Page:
Itamar Ben-Gvir has described a Jewish extremist who massacred 29 Palestinians as his 'hero' , but he could be elected to Israel's parliament next week thanks partly to Prime Minister Benjamin Netanyahu.
Ben-Gvir's political life has had many incarnations, including leader of the Jewish Power party and his current candidacy for the Religious Zionism alliance, which polls show could win four seats in Tuesday's election.
But amid shifting alliances, key aspects of Ben-Gvir's ideology have remained constant.
He was inspired by the late extremist rabbi Meir Kahane, whose Kach movement wanted to expel Arab Israelis from the state.
Kahane was elected to parliament in 1984, but was disqualified from running again in 1988 due to his party's racism.
Kahane, assassinated in New York in 1990, provided ideological inspiration for Baruch Goldstein, who massacred 29 Palestinian worshippers in Hebron in 1994.
Ben-Gvir has on multiple occasions voiced admiration for Goldstein and hung a portrait of the convicted mass-murderer in his home.
His Jewish Power party also backs Israel's annexation of the entire occupied West Bank, which is home to some 2.8 million Palestinians.
Netanyahu is facing his fourth re-election battle in less than two years and polls show he could again struggle to secure a majority in the 120-seat parliament.
Seeking to make up a potential loss of seats to the New Hope party formed last year by prominent defectors from his Likud movement, Netanyahu helped orchestrate a new alliance of far-right religious nationalists.
If this new bloc, Religious Zionism, crosses the minimum threshold required to sit in parliament, it would likely provide the pro-Netanyahu camp with four desperately needed additional seats.
The prime minister has not denied that he helped broker the pact that saw Jewish Home join forces with National Union, led by Betzalel Smotrich, and the Noam party.
Netanyahu has told Israeli media that Ben-Gvir will not get a cabinet position in his government, but would be part of his 'coalition.'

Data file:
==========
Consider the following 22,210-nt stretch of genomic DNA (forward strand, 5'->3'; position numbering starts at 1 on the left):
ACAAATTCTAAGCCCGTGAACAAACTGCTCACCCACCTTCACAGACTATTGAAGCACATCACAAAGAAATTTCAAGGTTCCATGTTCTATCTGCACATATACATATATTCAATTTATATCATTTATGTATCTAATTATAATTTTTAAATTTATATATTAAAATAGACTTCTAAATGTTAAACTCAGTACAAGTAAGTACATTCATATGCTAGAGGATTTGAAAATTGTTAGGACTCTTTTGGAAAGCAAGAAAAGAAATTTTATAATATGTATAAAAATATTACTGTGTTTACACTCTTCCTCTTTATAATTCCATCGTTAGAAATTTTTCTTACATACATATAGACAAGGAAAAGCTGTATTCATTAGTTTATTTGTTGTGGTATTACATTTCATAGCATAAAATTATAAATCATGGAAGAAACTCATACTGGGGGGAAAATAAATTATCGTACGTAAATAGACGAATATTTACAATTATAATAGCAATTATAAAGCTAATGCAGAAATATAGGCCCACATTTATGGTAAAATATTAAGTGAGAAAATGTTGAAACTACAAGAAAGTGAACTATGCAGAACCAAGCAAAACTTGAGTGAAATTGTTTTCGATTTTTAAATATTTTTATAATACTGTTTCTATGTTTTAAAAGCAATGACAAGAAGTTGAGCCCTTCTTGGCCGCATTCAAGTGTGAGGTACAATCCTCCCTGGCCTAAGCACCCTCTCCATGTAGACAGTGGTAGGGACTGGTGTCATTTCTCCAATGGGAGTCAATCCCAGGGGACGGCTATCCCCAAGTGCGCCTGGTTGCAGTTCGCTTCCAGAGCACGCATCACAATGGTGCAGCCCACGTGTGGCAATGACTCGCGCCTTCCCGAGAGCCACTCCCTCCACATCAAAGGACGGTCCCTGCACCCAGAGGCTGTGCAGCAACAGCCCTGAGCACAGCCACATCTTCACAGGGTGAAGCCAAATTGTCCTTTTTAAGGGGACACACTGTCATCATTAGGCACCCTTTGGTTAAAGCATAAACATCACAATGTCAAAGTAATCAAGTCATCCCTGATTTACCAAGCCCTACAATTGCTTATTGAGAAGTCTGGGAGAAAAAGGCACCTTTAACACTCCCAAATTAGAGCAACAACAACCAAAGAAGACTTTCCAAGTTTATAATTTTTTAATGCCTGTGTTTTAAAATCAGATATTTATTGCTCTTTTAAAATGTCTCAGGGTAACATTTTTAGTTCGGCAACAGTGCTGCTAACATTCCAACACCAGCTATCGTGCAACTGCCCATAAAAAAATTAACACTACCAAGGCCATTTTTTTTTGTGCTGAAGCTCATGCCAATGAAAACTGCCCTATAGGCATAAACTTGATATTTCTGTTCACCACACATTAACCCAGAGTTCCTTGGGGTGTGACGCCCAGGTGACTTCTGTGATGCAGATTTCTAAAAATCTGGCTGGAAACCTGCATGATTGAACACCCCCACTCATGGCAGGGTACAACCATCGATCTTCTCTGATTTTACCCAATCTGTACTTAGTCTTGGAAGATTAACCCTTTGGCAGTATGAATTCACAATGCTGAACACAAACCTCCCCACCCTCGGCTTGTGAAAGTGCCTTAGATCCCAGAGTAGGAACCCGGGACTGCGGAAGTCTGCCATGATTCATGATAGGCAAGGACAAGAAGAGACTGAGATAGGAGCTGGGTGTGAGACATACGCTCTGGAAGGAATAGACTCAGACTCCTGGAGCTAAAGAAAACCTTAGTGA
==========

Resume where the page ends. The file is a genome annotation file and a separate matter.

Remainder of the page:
Opposition leader Yair Lapid of the centrist Yesh Atid said in a tweet last month that it was a "disgrace" Netanyahu was "trying to push" Jewish Power into parliament.
Labour party leader Merav Michaeli has also criticised Ben-Gvir's political re-emergence, citing his incendiary conduct before the 1995 assassination of then prime minister Yitzhak Rabin.
Weeks before Rabin was shot in Tel Aviv by a Jewish extremist opposed to the Oslo peace process, Ben-Gvir snatched the Cadillac badge from the late premier's car.
'Like we reached this symbol, we can reach him too,' Ben Gvir boasted at the time.
Michaeli, a Rabin disciple, said recently of Ben-Gvir: "The gun that killed Rabin and the vision of peace in 1995 has returned to assassinate Israeli democracy."
Passion to rule
Israeli political analyst Shmuel Rosner told AFP that Netanyahu's tacit boosting of Ben-Gvir is further evidence he has "a great passion to rule and (is) willing to do a lot to remain in power."
'He's less interested in etiquette and what people will say or think and more focused on the simple arithmetics of how to retain power.
'If that means he has to push Ben-Gvir to parliament, that won't stop him,' Rosner said.
In pursuing a seat in parliament, Ben-Gvir is seeking to follow another Kahane disciple Michael Ben-Ari, in parliament from 2009 to 2013, who was banned from the legislature by the supreme court over his racist and extremist views.
Rosner noted that Israeli politics had shifted since Ben-Ari's tenure, with the electorate overwhelmingly focused on and divided by the question of whether Netanyahu deserves to stay or go.
Tolerance of radical voices 'has become greater', he said.
'Because the race is so tight and close more and more psychological barriers are being removed.'
While Ben-Gvir remains steadfast in his extremist views and has not disavowed his past support for the mass-murderer Goldstein, he marginally distanced himself from Kahane during the campaign.
Ben-Gvir told the left-wing Haaretz newspaper last month that while he thought Kahane was 'wonderful', he did not view himself as the late rabbi's successor and their ideologies were 'different."
Following Goldstein's Hebron massacre, Israel branded Kahane's Kach movement a 'terrorist' organisation.